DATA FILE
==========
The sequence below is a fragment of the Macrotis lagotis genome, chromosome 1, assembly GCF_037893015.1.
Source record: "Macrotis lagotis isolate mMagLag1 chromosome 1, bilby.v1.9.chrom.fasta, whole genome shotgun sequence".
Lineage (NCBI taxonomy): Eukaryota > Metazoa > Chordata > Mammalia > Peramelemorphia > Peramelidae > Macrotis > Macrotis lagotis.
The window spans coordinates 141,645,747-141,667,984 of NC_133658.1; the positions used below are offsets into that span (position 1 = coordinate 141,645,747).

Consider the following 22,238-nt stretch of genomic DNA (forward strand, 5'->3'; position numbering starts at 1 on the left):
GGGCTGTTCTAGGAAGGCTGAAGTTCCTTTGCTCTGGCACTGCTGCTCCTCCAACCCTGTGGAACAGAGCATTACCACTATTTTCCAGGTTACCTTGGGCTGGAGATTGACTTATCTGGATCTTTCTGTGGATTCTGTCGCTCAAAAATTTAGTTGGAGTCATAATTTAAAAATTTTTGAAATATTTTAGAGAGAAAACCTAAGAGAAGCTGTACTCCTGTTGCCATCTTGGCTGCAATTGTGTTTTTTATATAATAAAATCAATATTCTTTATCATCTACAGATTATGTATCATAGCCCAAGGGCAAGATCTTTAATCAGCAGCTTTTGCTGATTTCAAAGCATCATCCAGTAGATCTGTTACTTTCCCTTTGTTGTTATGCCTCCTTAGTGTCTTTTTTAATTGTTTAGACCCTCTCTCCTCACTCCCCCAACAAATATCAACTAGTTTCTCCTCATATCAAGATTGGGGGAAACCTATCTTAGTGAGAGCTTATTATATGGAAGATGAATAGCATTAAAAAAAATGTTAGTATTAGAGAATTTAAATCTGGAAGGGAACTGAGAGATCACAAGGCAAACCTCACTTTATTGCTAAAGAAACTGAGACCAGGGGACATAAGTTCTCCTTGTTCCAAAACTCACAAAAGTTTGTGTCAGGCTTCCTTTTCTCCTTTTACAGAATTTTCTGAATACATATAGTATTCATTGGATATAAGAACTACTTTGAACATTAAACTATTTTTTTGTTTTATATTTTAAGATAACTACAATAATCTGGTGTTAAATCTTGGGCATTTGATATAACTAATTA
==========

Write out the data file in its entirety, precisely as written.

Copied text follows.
The sequence below is a fragment of the Macrotis lagotis genome, chromosome 1, assembly GCF_037893015.1.
Source record: "Macrotis lagotis isolate mMagLag1 chromosome 1, bilby.v1.9.chrom.fasta, whole genome shotgun sequence".
Lineage (NCBI taxonomy): Eukaryota > Metazoa > Chordata > Mammalia > Peramelemorphia > Peramelidae > Macrotis > Macrotis lagotis.
The window spans coordinates 141,645,747-141,667,984 of NC_133658.1; the positions used below are offsets into that span (position 1 = coordinate 141,645,747).

Consider the following 22,238-nt stretch of genomic DNA (forward strand, 5'->3'; position numbering starts at 1 on the left):
GGGCTGTTCTAGGAAGGCTGAAGTTCCTTTGCTCTGGCACTGCTGCTCCTCCAACCCTGTGGAACAGAGCATTACCACTATTTTCCAGGTTACCTTGGGCTGGAGATTGACTTATCTGGATCTTTCTGTGGATTCTGTCGCTCAAAAATTTAGTTGGAGTCATAATTTAAAAATTTTTGAAATATTTTAGAGAGAAAACCTAAGAGAAGCTGTACTCCTGTTGCCATCTTGGCTGCAATTGTGTTTTTTATATAATAAAATCAATATTCTTTATCATCTACAGATTATGTATCATAGCCCAAGGGCAAGATCTTTAATCAGCAGCTTTTGCTGATTTCAAAGCATCATCCAGTAGATCTGTTACTTTCCCTTTGTTGTTATGCCTCCTTAGTGTCTTTTTTAATTGTTTAGACCCTCTCTCCTCACTCCCCCAACAAATATCAACTAGTTTCTCCTCATATCAAGATTGGGGGAAACCTATCTTAGTGAGAGCTTATTATATGGAAGATGAATAGCATTAAAAAAAATGTTAGTATTAGAGAATTTAAATCTGGAAGGGAACTGAGAGATCACAAGGCAAACCTCACTTTATTGCTAAAGAAACTGAGACCAGGGGACATAAGTTCTCCTTGTTCCAAAACTCACAAAAGTTTGTGTCAGGCTTCCTTTTCTCCTTTTACAGAATTTTCTGAATACATATAGTATTCATTGGATATAAGAACTACTTTGAACATTAAACTATTTTTTTGTTTTATATTTTAAGATAACTACAATAATCTGGTGTTAAATCTTGGGCATTTGATATAACTAATTA